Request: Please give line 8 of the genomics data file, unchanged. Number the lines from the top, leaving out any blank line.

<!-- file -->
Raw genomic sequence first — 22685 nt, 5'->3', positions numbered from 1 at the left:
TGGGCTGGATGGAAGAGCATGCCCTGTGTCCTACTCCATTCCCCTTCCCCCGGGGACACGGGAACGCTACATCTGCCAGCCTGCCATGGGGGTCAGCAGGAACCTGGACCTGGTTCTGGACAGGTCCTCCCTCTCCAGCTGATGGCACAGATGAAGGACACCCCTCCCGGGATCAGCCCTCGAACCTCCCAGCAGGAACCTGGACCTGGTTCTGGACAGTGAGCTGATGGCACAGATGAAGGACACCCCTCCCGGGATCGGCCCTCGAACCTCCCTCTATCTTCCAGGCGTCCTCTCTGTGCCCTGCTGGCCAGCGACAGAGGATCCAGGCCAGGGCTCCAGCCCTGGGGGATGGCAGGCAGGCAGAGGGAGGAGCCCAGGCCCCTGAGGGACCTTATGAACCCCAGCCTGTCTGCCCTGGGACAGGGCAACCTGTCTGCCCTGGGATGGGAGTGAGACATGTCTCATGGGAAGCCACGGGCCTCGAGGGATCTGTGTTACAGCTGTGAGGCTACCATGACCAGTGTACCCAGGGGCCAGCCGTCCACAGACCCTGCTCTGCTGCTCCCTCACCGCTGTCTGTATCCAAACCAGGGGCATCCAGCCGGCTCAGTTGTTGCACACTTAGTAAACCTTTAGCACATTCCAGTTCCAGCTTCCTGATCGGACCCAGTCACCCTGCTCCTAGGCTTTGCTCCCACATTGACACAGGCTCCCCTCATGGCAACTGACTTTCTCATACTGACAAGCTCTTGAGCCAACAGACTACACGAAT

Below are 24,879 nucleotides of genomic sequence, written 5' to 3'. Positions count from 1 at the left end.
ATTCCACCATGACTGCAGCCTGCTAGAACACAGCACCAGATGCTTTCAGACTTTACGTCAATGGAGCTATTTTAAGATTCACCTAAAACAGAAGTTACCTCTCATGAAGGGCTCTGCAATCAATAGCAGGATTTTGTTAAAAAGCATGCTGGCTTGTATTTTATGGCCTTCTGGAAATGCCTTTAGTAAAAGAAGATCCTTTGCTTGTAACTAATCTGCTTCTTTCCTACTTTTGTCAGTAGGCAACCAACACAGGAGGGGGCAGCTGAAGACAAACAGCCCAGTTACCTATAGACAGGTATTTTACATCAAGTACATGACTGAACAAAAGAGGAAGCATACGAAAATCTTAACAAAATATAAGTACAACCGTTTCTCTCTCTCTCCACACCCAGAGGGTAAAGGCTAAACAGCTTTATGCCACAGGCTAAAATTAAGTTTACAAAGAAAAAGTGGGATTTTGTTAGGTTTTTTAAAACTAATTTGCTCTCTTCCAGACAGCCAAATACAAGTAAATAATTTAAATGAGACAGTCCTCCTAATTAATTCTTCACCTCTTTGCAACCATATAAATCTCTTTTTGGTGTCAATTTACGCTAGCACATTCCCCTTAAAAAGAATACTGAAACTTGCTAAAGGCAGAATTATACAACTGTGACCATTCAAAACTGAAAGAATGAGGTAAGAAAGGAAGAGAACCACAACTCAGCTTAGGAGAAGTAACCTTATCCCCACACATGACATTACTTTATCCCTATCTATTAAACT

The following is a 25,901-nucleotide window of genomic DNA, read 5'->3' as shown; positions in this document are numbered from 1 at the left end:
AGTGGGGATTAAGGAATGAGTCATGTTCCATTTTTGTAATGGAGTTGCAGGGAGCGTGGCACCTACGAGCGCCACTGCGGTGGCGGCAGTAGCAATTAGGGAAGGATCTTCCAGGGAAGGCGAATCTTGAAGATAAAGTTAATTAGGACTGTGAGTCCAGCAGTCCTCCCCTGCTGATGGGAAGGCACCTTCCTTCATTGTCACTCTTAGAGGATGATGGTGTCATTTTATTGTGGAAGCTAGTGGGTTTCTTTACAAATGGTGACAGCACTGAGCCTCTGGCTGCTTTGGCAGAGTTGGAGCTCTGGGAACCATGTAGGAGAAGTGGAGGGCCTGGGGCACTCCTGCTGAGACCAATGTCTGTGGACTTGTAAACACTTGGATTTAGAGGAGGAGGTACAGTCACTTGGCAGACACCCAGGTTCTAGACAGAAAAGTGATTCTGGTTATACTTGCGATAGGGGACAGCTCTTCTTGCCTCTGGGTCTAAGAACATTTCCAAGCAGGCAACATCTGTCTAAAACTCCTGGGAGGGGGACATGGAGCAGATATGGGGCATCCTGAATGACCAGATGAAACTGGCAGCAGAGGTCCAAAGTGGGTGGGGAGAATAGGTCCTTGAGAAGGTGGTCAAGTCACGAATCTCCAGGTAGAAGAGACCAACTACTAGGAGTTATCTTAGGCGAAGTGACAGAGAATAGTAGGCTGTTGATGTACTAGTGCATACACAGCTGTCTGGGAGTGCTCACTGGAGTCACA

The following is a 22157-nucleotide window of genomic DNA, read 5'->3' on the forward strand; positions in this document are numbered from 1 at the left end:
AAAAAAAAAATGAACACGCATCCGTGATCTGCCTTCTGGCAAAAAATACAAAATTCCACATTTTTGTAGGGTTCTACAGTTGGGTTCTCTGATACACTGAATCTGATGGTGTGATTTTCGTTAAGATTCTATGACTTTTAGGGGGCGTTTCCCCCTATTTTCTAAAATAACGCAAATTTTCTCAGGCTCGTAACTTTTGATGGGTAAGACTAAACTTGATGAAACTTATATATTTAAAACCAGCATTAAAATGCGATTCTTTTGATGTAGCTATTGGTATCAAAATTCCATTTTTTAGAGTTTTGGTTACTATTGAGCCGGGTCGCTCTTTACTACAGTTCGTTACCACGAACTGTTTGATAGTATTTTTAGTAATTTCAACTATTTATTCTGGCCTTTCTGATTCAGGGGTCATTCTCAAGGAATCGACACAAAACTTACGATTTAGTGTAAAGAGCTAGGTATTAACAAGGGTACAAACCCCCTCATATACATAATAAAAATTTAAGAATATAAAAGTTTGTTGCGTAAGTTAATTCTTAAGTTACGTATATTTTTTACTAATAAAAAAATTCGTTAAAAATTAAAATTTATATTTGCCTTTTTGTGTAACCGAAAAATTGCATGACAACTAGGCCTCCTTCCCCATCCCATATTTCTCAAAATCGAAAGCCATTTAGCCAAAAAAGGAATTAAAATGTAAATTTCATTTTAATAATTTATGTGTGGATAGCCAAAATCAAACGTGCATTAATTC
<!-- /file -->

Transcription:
AAAAAAAAAATGAACACGCATCCGTGATCTGCCTTCTGGCAAAAAATACAAAATTCCACATTTTTGTAGGGTTCTACAGTTGGGTTCTCTGATACACTGAATCTGATGGTGTGATTTTCGTTAAGATTCTATGACTTTTAGGGGGCGTTTCCCCCTATTTTCTAAAATAACGCAAATTTTCTCAGGCTCGTAACTTTTGATGGGTAAGACTAAACTTGATGAAACTTATATATTTAAAACCAGCATTAAAATGCGATTCTTTTGATGTAGCTATTGGTATCAAAATTCCATTTTTTAGAGTTTTGGTTACTATTGAGCCGGGTCGCTCTTTACTACAGTTCGTTACCACGAACTGTTTGATAGTATTTTTAGTAATTTCAACTATTTATTCTGGCCTTTCTGATTCAGGGGTCATTCTCAAGGAATCGACACAAAACTTACGATTTAGTGTAAAGAGCTAGGTATTAACAAGGGTACAAACCCCCTCATATACATAATAAAAATTTAAGAATATAAAAGTTTGTTGCGTAAGTTAATTCTTAAGTTACGTATATTTTTTACTAATAAAAAAATTCGTTAAAAATTAAAATTTATATTTGCCTTTTTGTGTAACCGAAAAATTGCATGACAACTAGGCCTCCTTCCCCATCCCATATTTCTCAAAATCGAAAGCCATTTAGCCAAAAAAGGAATTAAAATGTAAATTTCATTTTAATAATTTATGTGTGGATAGCCAAAATCAAACGTGCATTAATTC